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What Will You Choose to Fight For?

By Susan Ciancio

A popular series of commercials for the University of Notre Dame asks “What would you fight for?” Now numbering more than 100 episodes, these brief commercials spotlight members of the ND family who work to do things such as help people with disabilities, improve trauma care, protect our country, and even cure food allergies.

As we approach the March for Life on Friday, I can’t help but think about that slogan and wonder what the majority of people in our country are fighting for. We know that hundreds of thousands of people will gather in Washington, DC, to fight for preborn babies. They will speak up for the vulnerable and voiceless as they tell the world about the humanity of the tiniest members of the human family.

We know that these pro-lifers fight against abortion every day. We write articles, we help moms and babies, we volunteer at pregnancy resource centers, we pray in front of abortion facilities. We do all this out of love and with a desire to show the value of every single person.

Yet for some, the word value seems to have lost its meaning. And we see that they fight for unimportant and even ludicrous things. Take, for example, the recent furor over the Stanley drinking cup. It has become such a wanted item that some people are willing to literally fight for it.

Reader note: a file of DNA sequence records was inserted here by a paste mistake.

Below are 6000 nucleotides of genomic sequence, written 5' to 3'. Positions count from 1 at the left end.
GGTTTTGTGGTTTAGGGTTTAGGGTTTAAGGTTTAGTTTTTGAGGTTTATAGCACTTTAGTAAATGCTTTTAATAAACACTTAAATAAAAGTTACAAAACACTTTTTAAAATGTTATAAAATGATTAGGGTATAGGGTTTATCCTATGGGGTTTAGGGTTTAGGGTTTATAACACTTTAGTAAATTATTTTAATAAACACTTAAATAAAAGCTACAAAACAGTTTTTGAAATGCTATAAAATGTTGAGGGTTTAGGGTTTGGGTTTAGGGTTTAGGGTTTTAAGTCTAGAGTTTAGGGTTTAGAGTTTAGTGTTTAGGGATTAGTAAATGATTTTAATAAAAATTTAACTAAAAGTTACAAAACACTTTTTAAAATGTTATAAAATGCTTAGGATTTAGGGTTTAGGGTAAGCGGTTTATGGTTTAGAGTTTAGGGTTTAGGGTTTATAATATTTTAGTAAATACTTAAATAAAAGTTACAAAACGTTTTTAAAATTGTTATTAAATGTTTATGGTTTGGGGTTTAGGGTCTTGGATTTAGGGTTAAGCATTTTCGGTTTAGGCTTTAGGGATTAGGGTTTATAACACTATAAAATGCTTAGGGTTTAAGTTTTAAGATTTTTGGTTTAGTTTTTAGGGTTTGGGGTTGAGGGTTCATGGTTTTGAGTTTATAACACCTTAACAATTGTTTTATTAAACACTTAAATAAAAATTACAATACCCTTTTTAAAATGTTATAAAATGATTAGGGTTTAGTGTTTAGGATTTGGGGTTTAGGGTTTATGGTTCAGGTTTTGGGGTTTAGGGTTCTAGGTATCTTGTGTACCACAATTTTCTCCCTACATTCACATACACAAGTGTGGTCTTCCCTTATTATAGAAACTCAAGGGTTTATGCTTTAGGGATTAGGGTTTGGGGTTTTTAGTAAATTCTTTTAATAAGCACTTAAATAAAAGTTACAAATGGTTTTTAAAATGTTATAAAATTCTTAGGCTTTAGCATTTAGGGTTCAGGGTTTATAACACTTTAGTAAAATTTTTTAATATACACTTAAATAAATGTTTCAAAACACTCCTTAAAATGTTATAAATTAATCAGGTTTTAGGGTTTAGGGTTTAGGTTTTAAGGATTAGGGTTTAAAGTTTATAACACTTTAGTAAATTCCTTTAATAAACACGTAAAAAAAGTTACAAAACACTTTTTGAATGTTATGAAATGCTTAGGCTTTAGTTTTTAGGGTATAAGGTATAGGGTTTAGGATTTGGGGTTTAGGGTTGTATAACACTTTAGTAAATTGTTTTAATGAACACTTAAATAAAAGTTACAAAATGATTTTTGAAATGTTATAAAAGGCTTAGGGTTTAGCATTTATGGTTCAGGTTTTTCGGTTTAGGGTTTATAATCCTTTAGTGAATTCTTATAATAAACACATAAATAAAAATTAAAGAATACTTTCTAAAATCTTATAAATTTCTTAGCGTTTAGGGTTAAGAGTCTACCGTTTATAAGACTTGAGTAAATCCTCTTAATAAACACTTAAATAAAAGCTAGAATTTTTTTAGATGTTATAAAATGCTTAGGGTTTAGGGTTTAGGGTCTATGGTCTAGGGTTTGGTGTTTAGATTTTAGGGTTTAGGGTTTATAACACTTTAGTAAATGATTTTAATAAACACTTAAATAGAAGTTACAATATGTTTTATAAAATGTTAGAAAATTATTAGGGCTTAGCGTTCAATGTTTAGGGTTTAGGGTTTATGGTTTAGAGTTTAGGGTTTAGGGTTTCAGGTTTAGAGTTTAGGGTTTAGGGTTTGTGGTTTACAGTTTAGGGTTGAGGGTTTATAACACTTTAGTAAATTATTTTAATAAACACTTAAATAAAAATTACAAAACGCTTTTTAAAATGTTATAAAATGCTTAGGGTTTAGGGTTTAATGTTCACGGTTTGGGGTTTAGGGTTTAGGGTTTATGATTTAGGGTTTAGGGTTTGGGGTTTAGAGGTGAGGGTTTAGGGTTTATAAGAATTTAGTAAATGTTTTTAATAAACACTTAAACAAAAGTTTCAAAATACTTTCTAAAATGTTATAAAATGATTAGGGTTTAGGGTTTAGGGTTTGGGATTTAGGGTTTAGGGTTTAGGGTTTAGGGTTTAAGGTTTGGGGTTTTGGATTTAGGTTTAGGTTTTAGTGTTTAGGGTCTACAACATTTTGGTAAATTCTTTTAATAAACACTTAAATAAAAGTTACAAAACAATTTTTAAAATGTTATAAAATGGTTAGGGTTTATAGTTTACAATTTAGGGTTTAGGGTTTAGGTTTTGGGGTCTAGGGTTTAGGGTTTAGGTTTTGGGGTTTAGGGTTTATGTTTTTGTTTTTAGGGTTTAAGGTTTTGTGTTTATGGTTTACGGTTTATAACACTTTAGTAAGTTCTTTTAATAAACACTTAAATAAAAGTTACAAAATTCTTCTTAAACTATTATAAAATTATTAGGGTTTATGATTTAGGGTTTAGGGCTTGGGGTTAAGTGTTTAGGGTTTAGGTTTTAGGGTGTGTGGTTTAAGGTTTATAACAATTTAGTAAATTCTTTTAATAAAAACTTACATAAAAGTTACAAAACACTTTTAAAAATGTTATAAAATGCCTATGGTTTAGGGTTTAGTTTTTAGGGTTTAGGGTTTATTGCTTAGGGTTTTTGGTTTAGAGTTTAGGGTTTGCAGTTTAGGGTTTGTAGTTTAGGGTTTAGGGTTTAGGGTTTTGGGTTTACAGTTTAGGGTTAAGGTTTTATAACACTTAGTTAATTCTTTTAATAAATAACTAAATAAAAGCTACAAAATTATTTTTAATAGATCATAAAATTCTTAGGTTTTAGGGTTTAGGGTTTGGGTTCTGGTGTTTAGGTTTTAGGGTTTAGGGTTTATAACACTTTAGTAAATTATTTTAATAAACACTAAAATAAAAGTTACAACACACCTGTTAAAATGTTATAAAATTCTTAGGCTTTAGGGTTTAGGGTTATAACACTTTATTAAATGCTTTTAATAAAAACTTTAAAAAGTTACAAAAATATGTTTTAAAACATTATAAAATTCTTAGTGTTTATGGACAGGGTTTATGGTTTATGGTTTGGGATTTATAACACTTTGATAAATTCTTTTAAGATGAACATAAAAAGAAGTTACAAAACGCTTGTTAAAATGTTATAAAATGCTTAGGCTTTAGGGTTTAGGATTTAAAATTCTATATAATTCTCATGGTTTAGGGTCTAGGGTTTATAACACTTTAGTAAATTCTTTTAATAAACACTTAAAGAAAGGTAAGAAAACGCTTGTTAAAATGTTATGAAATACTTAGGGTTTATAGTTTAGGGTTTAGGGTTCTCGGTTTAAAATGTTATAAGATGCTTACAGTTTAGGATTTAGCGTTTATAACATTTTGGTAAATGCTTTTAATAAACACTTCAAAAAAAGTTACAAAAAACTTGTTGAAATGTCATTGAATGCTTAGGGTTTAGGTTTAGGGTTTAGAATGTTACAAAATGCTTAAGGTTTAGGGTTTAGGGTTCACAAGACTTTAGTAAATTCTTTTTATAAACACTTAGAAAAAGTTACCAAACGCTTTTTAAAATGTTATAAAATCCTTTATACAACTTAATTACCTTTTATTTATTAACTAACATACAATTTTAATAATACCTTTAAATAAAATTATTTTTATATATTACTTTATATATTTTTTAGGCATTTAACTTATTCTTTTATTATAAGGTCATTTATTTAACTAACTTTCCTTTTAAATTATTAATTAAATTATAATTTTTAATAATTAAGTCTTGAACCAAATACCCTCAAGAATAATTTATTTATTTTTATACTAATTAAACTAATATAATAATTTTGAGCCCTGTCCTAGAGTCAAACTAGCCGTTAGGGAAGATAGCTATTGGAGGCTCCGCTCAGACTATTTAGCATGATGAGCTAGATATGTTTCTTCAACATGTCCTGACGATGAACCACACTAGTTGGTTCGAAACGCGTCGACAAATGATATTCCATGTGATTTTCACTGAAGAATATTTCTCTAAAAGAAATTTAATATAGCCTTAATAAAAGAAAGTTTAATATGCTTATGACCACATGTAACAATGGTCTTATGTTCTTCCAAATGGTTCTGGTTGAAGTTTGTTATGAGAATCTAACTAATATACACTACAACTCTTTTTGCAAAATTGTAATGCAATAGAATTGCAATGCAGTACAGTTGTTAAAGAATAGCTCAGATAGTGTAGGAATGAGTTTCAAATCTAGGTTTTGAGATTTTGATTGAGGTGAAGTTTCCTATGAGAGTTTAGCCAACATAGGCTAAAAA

For a cup!

This kind of behavior shows where our priorities are as a society. How is it that people can value a cup but they cannot value a human being?

It comes down to education. It comes down to family. How we raise our children, what we talk about in our homes, and what we prioritize in our lives has a huge effect on our children. We know of course that children will not always follow in our footsteps and may not remain faithful to our beliefs and the Church. But though that breaks our hearts as parents, we cannot let that stop us from continually educating—even our adult children.

Our secular world wants people to adopt the “you do you” mentality. It wants to teach people to follow their feelings rather than morality.

But we often get in trouble—emotionally, physically, and spiritually—when we allow our feelings to guide our actions.

So as many in our country prepare to march for preborn babies and give them a voice, let us all take this chance to ask ourselves “What will I fight for?”

Will I fight for the souls of my children and my family? Will I fight for the right to life of those who cannot speak for themselves? Or will I fight for material things that make no difference after our death and that may actually lead us further from our Father who came here to save us?

Building a culture of life here on earth starts with each one of us. And it starts at home.

Allow the March for Life events of this week to spur conversations in your house. Talk about the importance of caring for the vulnerable. Help your children understand that all people—born and preborn—matter and that what we do with our bodies matters.

We lead by example. Let us show our children and the world what is truly worth fighting for.

Lessons from the Culture of Life Studies Program can help you start these conversations. Our standalone lessons are not just for schools and can be used at home to help you build a culture of life where every human being is cherished and protected.